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Student Wins Award for Documentary Showing Human Side of Refugee Debate

Ithaca College student Daniella Hobbs took home the jury award at the Director’s Guild of America Student Film Awards for her documentary film, “The City of Good Neighbors.”  

The senior documentary studies and production major accepted her award at a ceremony on Dec. 15 in New York City. Hobbs’ prize came in the east region of the best African American student filmmaker category.

Daniella Hobbs poses with her DGA award. (Courtesy of DGA photographer Marcie Revens)


Hobbs’ film explores the lives of refugees in Buffalo, N.Y. The city has taken in 14,000 refugees in the past 15 years. In November 2016, then U.S. Ambassador to the United Nations Samantha Power called Buffalo’s embrace of refugees a model for the country.

Hobbs and her co-producer, alumna Evan Billington, learned about Buffalo’s history with refugees in a news article, and with the issue playing an important role in the 2016 presidential race, decided to focus on it for their thesis.

“We wanted to show the human side behind the refugee crisis and the debate over whether or not we should welcome in refugees,” said Hobbs.

One moment of humanity that Hobbs caught on film was the arrival of a refugee family from Myanmar and their airport reunion with family members they had not seen in 15 years. Hobbs, who filmed the arrival, said the significance of the moment did not hit her until hours later. “It was extremely powerful to be there and be a part of that,” she said.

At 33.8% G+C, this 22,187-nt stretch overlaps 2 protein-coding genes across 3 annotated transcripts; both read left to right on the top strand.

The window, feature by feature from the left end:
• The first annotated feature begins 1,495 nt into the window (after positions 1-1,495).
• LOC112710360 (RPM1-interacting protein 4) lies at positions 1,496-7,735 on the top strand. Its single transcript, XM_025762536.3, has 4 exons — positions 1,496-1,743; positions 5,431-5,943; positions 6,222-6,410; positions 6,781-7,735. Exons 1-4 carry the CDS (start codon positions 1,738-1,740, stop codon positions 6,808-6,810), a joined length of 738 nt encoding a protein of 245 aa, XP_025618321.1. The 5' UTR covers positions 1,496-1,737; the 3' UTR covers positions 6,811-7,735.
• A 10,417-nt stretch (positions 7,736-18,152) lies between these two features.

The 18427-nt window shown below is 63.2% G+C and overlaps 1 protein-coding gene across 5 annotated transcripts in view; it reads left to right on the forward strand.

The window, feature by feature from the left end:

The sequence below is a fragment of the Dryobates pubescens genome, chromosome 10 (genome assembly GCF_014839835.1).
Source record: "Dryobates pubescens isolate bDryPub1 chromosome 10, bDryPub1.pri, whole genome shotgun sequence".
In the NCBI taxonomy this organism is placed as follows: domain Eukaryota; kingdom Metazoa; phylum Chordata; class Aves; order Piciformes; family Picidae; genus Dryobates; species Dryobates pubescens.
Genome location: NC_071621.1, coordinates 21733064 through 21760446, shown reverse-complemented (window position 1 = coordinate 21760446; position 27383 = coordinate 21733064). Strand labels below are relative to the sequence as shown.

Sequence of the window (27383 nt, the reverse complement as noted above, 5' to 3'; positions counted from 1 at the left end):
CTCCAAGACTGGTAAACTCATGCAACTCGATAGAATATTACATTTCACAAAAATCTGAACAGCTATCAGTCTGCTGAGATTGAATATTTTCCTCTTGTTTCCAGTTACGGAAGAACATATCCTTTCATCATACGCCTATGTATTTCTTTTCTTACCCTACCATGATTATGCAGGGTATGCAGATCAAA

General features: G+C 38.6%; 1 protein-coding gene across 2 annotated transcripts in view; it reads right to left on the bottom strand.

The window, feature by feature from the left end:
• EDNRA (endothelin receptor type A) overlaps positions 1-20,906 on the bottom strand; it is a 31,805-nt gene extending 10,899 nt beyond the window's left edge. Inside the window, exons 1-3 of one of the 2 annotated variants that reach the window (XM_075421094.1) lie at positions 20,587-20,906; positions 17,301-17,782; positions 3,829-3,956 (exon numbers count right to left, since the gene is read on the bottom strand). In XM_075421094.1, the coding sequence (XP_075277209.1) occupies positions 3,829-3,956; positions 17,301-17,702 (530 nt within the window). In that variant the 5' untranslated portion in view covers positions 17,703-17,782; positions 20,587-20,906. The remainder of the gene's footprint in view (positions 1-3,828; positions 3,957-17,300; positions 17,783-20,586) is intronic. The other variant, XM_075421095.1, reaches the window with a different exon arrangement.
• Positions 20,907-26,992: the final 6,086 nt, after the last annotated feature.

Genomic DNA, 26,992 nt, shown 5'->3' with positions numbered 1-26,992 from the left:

In the course of filming the documentary, Hobbs and Billington met members of local organizations that help to resettle refugees in Buffalo, and found that support to be crucial to the city’s reputation as “the city of good neighbors.” She says active support from the mayor also helps. Hobbs also learned that the city benefits economically from the influx of people. “They’re not just coming into the community and taking resources, they’re giving back also,” she said.

But not everyone in Buffalo is comfortable with the number of refugees settling there, and Hobbs was sure to explore those points of view as well when she and Billington filmed at a Donald Trump campaign rally. She was initially nervous about going, and even bought a red “Make America Great Again” hat to put on in case people acted hostile towards her. Once she got inside the rally, however, she found the attendees to be open and willing to talk on camera.

Hobbs says the award win was exciting for her and her family. She is grateful for the help she received from her professors, especially Assistant Professor Arturo Sinclair, who helped with color correction on the film and connected her with an instructor who could assist with sound mixing.

“He was super supportive throughout the whole process, and it was a great experience because of him,” said Hobbs.




Originally published in IC News: Student Wins Award for Documentary Showing Human Side of Refugee Debate.


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